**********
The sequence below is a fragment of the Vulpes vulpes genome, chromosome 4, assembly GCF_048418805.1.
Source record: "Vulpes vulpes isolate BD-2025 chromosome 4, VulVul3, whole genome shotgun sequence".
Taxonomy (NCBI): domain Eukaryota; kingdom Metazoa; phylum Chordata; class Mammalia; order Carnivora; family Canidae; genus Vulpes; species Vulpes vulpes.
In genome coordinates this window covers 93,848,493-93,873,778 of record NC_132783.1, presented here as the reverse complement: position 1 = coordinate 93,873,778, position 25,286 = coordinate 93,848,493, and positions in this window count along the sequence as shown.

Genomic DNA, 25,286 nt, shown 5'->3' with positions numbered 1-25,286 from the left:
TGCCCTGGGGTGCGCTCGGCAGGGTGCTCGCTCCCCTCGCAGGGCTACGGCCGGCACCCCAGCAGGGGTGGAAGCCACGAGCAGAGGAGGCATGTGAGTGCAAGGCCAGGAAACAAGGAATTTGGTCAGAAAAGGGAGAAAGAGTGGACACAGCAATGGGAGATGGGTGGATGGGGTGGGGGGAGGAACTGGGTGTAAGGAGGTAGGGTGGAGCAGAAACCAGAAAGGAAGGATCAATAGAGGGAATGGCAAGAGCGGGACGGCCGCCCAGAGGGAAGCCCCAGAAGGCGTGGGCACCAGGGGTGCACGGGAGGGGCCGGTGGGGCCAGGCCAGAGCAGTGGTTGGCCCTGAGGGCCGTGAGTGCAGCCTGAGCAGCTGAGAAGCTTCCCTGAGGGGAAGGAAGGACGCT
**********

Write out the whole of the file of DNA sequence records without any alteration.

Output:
The sequence below is a fragment of the Vulpes vulpes genome, chromosome 4, assembly GCF_048418805.1.
Source record: "Vulpes vulpes isolate BD-2025 chromosome 4, VulVul3, whole genome shotgun sequence".
Taxonomy (NCBI): domain Eukaryota; kingdom Metazoa; phylum Chordata; class Mammalia; order Carnivora; family Canidae; genus Vulpes; species Vulpes vulpes.
In genome coordinates this window covers 93,848,493-93,873,778 of record NC_132783.1, presented here as the reverse complement: position 1 = coordinate 93,873,778, position 25,286 = coordinate 93,848,493, and positions in this window count along the sequence as shown.

Genomic DNA, 25,286 nt, shown 5'->3' with positions numbered 1-25,286 from the left:
TGCCCTGGGGTGCGCTCGGCAGGGTGCTCGCTCCCCTCGCAGGGCTACGGCCGGCACCCCAGCAGGGGTGGAAGCCACGAGCAGAGGAGGCATGTGAGTGCAAGGCCAGGAAACAAGGAATTTGGTCAGAAAAGGGAGAAAGAGTGGACACAGCAATGGGAGATGGGTGGATGGGGTGGGGGGAGGAACTGGGTGTAAGGAGGTAGGGTGGAGCAGAAACCAGAAAGGAAGGATCAATAGAGGGAATGGCAAGAGCGGGACGGCCGCCCAGAGGGAAGCCCCAGAAGGCGTGGGCACCAGGGGTGCACGGGAGGGGCCGGTGGGGCCAGGCCAGAGCAGTGGTTGGCCCTGAGGGCCGTGAGTGCAGCCTGAGCAGCTGAGAAGCTTCCCTGAGGGGAAGGAAGGACGCT